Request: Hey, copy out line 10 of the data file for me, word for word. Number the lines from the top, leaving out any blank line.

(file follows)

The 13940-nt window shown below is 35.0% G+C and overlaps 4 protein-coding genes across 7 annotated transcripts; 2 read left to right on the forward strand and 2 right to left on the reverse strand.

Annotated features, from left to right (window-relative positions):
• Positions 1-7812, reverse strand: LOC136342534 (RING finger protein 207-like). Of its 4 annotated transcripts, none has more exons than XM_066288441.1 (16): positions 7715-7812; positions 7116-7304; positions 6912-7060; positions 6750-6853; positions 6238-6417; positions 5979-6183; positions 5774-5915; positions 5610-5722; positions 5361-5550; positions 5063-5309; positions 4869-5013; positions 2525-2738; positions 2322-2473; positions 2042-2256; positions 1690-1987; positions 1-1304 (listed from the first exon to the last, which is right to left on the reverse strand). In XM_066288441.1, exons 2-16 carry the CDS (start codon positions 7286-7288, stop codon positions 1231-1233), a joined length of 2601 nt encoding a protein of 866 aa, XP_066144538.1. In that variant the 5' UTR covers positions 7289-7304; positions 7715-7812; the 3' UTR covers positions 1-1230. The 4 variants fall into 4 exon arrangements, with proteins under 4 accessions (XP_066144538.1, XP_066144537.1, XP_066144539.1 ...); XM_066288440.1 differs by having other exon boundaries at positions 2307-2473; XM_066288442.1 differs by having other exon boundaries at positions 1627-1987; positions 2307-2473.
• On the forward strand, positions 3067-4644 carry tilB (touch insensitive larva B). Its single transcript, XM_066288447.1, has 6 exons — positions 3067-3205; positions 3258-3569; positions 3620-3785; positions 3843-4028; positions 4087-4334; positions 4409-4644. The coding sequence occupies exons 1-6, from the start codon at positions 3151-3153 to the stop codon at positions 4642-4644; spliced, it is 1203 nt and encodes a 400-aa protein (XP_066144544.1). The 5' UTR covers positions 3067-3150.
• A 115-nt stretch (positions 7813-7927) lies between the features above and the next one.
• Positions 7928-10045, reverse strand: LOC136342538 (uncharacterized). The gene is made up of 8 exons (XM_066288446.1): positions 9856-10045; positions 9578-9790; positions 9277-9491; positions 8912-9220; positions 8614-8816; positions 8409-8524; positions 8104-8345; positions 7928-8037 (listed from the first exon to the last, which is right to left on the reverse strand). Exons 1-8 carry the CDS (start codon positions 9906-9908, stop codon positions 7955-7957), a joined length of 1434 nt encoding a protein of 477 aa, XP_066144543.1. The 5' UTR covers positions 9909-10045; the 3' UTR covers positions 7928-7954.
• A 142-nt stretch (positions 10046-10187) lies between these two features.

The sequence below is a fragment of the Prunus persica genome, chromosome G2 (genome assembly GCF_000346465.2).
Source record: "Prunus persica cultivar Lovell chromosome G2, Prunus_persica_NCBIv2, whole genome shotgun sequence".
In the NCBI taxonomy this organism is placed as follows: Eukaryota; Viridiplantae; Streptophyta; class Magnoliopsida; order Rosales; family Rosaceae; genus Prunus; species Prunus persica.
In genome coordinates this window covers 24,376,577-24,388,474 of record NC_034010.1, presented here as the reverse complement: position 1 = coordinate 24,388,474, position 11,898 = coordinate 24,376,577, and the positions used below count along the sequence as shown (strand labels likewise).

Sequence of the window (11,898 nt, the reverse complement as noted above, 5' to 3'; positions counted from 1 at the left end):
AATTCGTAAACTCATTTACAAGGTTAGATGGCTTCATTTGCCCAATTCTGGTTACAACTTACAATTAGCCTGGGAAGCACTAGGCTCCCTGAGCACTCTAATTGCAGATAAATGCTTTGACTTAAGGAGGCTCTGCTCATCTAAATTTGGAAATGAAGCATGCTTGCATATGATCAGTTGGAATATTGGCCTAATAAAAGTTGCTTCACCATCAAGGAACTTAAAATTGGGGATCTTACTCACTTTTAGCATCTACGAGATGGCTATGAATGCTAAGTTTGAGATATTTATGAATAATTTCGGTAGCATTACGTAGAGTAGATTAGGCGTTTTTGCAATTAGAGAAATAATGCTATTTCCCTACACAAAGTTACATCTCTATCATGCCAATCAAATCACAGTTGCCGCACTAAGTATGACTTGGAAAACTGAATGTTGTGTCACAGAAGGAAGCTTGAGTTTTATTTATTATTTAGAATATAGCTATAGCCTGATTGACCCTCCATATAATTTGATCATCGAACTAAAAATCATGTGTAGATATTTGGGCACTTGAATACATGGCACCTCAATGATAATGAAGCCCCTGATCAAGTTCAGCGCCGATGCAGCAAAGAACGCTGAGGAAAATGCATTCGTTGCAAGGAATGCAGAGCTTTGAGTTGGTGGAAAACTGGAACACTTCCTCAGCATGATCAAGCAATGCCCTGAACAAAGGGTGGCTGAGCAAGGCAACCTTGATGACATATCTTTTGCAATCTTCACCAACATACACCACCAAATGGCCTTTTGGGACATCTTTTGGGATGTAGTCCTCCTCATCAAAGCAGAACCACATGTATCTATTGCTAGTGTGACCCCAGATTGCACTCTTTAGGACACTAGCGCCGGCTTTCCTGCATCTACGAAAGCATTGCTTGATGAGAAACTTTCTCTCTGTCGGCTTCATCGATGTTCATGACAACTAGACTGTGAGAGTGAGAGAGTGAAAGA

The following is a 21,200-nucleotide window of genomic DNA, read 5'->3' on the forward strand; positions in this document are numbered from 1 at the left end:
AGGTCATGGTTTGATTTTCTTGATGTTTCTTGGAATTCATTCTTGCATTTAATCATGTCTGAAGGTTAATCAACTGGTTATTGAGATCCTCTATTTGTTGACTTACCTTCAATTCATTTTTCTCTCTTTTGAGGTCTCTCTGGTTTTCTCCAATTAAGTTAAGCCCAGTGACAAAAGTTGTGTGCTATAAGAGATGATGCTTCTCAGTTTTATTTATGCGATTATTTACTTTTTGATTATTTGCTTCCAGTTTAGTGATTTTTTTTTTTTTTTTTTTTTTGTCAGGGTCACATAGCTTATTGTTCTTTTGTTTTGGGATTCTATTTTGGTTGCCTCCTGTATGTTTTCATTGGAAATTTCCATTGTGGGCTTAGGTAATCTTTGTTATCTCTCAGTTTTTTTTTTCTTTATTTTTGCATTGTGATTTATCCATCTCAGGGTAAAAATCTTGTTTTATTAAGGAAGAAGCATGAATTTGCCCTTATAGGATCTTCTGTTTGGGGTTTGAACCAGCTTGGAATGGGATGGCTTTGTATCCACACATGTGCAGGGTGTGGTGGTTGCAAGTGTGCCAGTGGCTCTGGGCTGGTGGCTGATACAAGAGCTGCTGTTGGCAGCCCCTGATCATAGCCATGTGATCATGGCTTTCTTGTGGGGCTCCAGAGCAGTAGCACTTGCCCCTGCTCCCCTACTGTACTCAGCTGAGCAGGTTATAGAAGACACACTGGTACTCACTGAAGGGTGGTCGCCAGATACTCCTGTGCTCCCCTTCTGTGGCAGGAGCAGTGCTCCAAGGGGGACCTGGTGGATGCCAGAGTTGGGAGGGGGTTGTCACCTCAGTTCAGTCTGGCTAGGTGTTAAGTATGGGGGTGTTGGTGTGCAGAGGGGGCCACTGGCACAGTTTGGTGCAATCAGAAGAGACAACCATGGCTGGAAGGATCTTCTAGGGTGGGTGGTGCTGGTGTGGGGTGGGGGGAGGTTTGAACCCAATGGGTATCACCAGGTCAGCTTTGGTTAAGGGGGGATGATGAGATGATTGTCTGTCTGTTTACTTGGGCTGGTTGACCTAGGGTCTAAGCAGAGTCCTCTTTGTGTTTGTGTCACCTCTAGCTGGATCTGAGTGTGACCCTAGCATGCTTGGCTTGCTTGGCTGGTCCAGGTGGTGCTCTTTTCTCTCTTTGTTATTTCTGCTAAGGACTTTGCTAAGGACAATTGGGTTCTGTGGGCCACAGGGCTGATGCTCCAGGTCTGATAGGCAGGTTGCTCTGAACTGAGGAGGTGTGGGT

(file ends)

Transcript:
In the NCBI taxonomy this organism is placed as follows: Eukaryota; Viridiplantae; Streptophyta; class Magnoliopsida; order Rosales; family Rosaceae; genus Prunus; species Prunus persica.